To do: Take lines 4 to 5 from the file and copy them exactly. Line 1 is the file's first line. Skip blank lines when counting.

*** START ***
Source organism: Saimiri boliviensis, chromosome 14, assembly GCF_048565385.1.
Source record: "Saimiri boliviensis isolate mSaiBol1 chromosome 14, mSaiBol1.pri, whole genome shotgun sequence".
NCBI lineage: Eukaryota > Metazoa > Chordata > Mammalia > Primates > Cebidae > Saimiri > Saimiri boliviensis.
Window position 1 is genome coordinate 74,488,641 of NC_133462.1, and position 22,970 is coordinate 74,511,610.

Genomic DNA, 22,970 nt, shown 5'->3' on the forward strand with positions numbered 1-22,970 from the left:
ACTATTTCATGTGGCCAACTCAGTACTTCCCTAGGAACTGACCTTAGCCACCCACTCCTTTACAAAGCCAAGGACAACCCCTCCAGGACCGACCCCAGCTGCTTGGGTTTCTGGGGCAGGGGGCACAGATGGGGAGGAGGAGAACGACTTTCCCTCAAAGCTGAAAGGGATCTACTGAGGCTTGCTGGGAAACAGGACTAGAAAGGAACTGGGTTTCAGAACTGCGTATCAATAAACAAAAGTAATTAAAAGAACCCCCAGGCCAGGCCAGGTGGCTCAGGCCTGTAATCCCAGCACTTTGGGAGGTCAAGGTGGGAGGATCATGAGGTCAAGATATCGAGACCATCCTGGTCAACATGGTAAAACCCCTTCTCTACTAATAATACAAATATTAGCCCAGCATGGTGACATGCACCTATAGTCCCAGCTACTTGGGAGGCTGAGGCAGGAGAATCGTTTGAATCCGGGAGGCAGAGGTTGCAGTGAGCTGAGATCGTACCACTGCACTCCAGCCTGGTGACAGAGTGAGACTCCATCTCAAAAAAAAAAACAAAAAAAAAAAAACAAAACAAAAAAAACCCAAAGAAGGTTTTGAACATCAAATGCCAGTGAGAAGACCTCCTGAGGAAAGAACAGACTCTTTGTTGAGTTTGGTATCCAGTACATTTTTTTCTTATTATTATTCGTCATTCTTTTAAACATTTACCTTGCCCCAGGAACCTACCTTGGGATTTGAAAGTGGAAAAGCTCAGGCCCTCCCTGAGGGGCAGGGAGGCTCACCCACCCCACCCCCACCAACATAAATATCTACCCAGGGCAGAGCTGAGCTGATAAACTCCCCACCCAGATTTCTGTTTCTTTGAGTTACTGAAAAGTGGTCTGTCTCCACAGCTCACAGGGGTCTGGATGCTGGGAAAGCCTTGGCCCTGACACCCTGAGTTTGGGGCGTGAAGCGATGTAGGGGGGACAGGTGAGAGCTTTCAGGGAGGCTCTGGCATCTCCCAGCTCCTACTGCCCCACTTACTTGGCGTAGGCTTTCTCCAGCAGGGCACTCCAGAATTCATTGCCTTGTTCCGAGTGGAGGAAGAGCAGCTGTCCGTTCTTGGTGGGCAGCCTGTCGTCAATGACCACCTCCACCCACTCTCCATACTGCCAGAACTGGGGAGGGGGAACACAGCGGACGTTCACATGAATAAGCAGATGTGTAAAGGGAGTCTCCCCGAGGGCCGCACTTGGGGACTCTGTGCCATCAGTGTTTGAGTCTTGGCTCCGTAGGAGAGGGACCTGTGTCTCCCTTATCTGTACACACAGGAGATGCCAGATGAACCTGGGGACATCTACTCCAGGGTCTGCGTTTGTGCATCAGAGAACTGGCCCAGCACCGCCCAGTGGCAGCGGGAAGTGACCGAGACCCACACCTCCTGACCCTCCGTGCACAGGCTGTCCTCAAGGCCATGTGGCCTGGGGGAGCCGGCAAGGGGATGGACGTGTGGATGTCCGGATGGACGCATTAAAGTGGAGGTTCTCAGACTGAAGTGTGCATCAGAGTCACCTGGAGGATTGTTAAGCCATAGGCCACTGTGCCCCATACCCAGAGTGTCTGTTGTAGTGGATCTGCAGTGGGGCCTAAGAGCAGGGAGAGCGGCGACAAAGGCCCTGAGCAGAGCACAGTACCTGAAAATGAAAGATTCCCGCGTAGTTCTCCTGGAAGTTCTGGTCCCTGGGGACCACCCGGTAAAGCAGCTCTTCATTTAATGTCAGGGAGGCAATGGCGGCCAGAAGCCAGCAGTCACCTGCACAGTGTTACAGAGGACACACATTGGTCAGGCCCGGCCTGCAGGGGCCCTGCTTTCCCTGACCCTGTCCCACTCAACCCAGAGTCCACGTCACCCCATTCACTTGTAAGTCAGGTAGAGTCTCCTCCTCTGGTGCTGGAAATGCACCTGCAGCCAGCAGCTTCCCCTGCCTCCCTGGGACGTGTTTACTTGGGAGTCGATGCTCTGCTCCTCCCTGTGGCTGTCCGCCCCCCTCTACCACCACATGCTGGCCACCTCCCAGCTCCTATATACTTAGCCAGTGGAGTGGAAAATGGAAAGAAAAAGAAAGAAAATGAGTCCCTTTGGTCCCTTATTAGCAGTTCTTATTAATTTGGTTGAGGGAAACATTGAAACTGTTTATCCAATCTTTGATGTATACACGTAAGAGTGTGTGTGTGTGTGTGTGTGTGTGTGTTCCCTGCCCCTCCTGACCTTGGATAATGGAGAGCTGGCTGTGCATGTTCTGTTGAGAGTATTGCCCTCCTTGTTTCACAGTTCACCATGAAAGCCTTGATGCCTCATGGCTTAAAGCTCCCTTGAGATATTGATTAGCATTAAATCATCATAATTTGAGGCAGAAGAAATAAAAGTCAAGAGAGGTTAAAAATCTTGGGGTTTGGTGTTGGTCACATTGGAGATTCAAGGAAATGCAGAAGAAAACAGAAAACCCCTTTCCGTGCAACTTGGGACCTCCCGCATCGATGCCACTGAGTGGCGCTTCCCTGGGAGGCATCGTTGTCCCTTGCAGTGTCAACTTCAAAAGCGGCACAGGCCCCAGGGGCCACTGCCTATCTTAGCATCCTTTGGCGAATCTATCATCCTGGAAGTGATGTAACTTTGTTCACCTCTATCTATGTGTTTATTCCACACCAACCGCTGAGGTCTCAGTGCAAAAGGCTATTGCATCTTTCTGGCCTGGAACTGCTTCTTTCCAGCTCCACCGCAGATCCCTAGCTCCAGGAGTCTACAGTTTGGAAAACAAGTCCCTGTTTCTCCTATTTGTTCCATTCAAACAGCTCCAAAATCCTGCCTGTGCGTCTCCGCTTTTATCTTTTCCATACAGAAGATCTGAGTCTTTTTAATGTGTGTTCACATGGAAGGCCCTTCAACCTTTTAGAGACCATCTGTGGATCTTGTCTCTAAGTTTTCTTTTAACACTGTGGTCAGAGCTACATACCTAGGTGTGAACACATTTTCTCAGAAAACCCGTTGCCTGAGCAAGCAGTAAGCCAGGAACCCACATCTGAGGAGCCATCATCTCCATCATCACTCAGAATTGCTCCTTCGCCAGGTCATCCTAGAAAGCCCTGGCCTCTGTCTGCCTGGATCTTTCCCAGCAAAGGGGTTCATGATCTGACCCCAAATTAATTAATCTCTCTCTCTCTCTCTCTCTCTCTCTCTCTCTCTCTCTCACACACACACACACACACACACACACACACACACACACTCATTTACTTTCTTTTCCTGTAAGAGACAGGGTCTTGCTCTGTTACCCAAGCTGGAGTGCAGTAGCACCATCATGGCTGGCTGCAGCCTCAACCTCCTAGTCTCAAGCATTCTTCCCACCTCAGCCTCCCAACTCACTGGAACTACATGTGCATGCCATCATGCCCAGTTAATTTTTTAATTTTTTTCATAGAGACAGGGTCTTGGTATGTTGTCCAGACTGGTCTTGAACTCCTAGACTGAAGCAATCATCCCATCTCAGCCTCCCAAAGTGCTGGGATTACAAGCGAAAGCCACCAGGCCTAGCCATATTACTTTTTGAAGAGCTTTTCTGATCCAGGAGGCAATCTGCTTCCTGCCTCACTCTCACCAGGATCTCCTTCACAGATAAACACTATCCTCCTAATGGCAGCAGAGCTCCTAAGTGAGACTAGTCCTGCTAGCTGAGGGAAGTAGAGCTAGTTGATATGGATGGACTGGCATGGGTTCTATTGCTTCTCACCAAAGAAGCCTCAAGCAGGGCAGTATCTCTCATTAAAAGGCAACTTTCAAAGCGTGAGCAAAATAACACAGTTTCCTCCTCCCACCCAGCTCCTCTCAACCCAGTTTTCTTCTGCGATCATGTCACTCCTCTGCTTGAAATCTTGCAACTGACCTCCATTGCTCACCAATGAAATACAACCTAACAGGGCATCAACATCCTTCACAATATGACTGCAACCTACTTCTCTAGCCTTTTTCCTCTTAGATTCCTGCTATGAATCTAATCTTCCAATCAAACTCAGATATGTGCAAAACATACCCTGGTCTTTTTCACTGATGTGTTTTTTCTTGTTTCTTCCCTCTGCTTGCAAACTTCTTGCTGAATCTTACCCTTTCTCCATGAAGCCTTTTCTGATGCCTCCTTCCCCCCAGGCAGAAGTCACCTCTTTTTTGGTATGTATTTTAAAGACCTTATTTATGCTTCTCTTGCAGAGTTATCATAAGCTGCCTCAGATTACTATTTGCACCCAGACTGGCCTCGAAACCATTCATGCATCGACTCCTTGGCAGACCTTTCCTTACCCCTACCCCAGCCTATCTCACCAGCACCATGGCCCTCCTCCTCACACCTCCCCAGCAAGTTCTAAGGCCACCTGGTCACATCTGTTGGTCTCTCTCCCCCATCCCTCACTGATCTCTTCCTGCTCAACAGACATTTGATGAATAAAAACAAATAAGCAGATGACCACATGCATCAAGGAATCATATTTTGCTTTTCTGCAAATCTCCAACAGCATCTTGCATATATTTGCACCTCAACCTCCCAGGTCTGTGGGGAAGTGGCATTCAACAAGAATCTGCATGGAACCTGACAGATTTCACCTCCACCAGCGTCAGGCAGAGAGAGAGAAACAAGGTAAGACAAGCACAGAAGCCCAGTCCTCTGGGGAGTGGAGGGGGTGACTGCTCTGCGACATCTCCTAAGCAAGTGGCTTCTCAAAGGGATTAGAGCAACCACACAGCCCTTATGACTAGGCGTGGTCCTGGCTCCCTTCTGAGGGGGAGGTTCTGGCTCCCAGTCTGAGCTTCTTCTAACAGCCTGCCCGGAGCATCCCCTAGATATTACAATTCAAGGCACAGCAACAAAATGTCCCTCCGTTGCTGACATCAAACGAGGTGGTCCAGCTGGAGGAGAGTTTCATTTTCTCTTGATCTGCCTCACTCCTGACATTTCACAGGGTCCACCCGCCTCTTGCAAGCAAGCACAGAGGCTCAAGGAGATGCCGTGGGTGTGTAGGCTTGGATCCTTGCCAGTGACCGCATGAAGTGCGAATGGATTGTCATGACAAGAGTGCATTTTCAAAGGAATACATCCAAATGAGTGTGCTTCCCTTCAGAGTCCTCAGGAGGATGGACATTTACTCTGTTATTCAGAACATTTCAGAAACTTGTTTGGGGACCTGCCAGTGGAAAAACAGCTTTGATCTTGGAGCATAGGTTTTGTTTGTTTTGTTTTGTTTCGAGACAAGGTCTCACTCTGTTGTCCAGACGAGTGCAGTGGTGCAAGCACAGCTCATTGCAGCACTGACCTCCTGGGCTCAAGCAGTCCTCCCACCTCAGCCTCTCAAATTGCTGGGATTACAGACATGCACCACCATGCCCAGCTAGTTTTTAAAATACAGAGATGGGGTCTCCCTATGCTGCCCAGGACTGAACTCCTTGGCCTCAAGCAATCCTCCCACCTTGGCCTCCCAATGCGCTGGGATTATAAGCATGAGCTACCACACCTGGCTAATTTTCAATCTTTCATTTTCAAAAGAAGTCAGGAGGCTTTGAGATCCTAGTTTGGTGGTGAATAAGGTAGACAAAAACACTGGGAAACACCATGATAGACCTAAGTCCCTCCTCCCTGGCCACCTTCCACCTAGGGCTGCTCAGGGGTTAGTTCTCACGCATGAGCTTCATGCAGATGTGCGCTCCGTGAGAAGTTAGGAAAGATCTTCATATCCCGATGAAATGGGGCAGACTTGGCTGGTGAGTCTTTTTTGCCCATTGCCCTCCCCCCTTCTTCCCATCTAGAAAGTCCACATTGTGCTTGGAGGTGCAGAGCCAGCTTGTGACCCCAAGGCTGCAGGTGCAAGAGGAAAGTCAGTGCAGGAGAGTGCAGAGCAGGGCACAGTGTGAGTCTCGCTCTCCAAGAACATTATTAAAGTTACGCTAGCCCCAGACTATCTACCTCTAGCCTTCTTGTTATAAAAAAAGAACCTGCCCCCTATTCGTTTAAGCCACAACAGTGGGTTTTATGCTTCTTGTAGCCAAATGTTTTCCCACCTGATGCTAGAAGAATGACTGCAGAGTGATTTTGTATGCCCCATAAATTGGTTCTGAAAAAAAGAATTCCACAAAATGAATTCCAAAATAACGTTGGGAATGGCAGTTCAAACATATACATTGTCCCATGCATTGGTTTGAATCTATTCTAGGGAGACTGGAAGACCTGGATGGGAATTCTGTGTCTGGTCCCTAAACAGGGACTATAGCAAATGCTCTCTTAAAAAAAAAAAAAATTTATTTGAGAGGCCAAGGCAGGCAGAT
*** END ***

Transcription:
Window position 1 is genome coordinate 74,488,641 of NC_133462.1, and position 22,970 is coordinate 74,511,610.

Genomic DNA, 22,970 nt, shown 5'->3' on the forward strand with positions numbered 1-22,970 from the left: